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article imageSyrian opposition visits Moscow seeking Russian help

By Paul Iddon     Jul 11, 2012 in Politics
Two Syrian opposition delegations visited Moscow this week in hopes of garnering support. This is seeing to "no change" in Russia's stance towards Syria.
Reports from BBC News, CBS News and Reuters respectively indicate that the delegation is deeply unsatisfied with the outcome of the meeting. Burhan Ghalioun of the Syrian National Council (SNC) claimed that "the Syria people don't understand Russia's position" and went on to ask "how can Russia keep supplying arms? How can they keep vetoing resolutions?" and added that there "needs to be an end to mass killings."
Abdulbaset Sayda the head of the SNC has claimed that "the events in Syria are not disagreements between the opposition and the government but a revolution," and accordingly asked Russia to bring to an end its support for Assad stating that the "revolution" is "similar to what happened in Russia when it finished with the previous regime and set upon the path of democratic development."
Sayda has claimed that Russia's staunch opposition to any resolutions imposing sanctions against Assad is causing the prevalent "suffering" in Syria. He also claims that the Assad "regime uses Russian weapons against its own people." Russia has counterclaimed stating that its arms contracts with Syria do not include weaponry which can be used against civilians.
Russian officials, particularly the Foreign Minister Sergei Lavrov, have expressed doubts that this opposition in its current state is ready for undertaking dialogue with the regime to bring into being an interim government as proposed by peace envoy Kofi Annan. Lavrov state that the Syrian oppositions needs "to act on one platform." President Putin has just earlier this week stated that Russia will do its utmost to "force" both sides of the conflict to bring forth an agreeable solution to bring an end to the violence.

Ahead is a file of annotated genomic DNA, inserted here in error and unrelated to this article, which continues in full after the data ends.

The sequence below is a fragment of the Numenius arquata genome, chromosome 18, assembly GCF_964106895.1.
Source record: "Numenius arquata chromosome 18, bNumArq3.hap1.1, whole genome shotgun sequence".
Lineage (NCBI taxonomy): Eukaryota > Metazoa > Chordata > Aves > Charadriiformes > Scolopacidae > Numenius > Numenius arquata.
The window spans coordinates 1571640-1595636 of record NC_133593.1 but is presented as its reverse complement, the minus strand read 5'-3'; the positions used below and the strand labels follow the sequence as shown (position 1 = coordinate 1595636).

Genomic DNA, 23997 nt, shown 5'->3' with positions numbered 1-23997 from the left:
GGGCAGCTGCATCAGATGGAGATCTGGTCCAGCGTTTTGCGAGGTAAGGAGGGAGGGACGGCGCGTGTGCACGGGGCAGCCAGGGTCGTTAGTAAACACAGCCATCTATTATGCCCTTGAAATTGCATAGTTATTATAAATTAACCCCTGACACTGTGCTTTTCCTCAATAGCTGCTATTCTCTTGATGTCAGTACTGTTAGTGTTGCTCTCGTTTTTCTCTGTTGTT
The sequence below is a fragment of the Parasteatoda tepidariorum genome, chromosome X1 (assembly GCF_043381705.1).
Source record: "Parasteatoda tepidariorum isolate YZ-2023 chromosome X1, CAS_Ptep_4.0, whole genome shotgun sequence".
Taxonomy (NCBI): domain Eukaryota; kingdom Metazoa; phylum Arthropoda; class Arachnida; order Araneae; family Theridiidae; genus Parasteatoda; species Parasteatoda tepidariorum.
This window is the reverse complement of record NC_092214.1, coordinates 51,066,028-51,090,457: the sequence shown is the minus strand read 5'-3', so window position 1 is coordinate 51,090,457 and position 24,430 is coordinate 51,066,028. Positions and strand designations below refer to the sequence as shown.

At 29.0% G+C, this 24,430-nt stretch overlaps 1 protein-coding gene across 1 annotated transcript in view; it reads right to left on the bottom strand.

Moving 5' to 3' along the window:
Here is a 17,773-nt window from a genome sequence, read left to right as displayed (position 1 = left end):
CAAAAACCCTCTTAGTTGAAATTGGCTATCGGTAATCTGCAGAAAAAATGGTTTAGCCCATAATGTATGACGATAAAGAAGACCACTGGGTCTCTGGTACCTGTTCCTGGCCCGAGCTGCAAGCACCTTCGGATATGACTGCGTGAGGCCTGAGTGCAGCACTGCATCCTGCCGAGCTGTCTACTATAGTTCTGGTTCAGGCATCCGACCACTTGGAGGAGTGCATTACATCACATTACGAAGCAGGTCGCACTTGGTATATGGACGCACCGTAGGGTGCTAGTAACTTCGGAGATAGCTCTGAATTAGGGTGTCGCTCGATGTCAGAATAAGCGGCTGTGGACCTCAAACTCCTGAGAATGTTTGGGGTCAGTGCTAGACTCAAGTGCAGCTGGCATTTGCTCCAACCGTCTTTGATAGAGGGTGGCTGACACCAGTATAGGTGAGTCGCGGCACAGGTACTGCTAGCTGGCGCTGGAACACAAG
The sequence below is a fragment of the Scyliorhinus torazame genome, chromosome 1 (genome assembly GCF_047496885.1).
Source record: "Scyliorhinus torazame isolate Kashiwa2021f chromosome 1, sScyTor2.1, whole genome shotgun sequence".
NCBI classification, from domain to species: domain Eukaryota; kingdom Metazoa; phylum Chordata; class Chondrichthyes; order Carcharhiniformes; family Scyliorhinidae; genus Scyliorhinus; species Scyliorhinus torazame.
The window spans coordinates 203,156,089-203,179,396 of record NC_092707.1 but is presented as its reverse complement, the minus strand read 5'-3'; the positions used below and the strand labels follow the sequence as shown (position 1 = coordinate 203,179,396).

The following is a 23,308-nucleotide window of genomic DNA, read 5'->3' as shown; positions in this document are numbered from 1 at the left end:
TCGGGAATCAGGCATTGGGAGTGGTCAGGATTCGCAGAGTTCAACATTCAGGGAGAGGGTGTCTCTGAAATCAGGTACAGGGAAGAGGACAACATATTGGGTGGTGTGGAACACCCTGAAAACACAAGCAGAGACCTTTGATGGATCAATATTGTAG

In its report on these developments Reuters quoted an unnamed member of the delegation expressing his frustration with the international communities response to the crisis stating that "they [the United Nations] say they are not holding on to Assad so strongly but then another minute they say 'you guys must sit down and talk,' so they contradict themselves every few minutes."
Russia is Assad's staunchest ally and has consistently used its power in the U.N. Security Council to veto proposed resolutions to condemn and sanction the Assad regime for its actions. Russia opposed the intervention in Libya last year and is therefore doing its utmost through the U.N. to ensure no such intervention will take place in Syria. Sayda has called for intervention by the U.N. to oust Assad, demonstrating that his stance on the situation is diametrically opposed to the Russian one.
Russia at present has dispatched a fleet of 11 warships to the eastern Mediterranean. Russia has stated that some of these vessels will be docking at Russia's naval base in the area -- which is situated outside the Syrian Tartus port. This development constitutes the largest dispatch and projection of Russian military power to that vicinity of the region since the uprising against the Assad regime began 16-months-ago.
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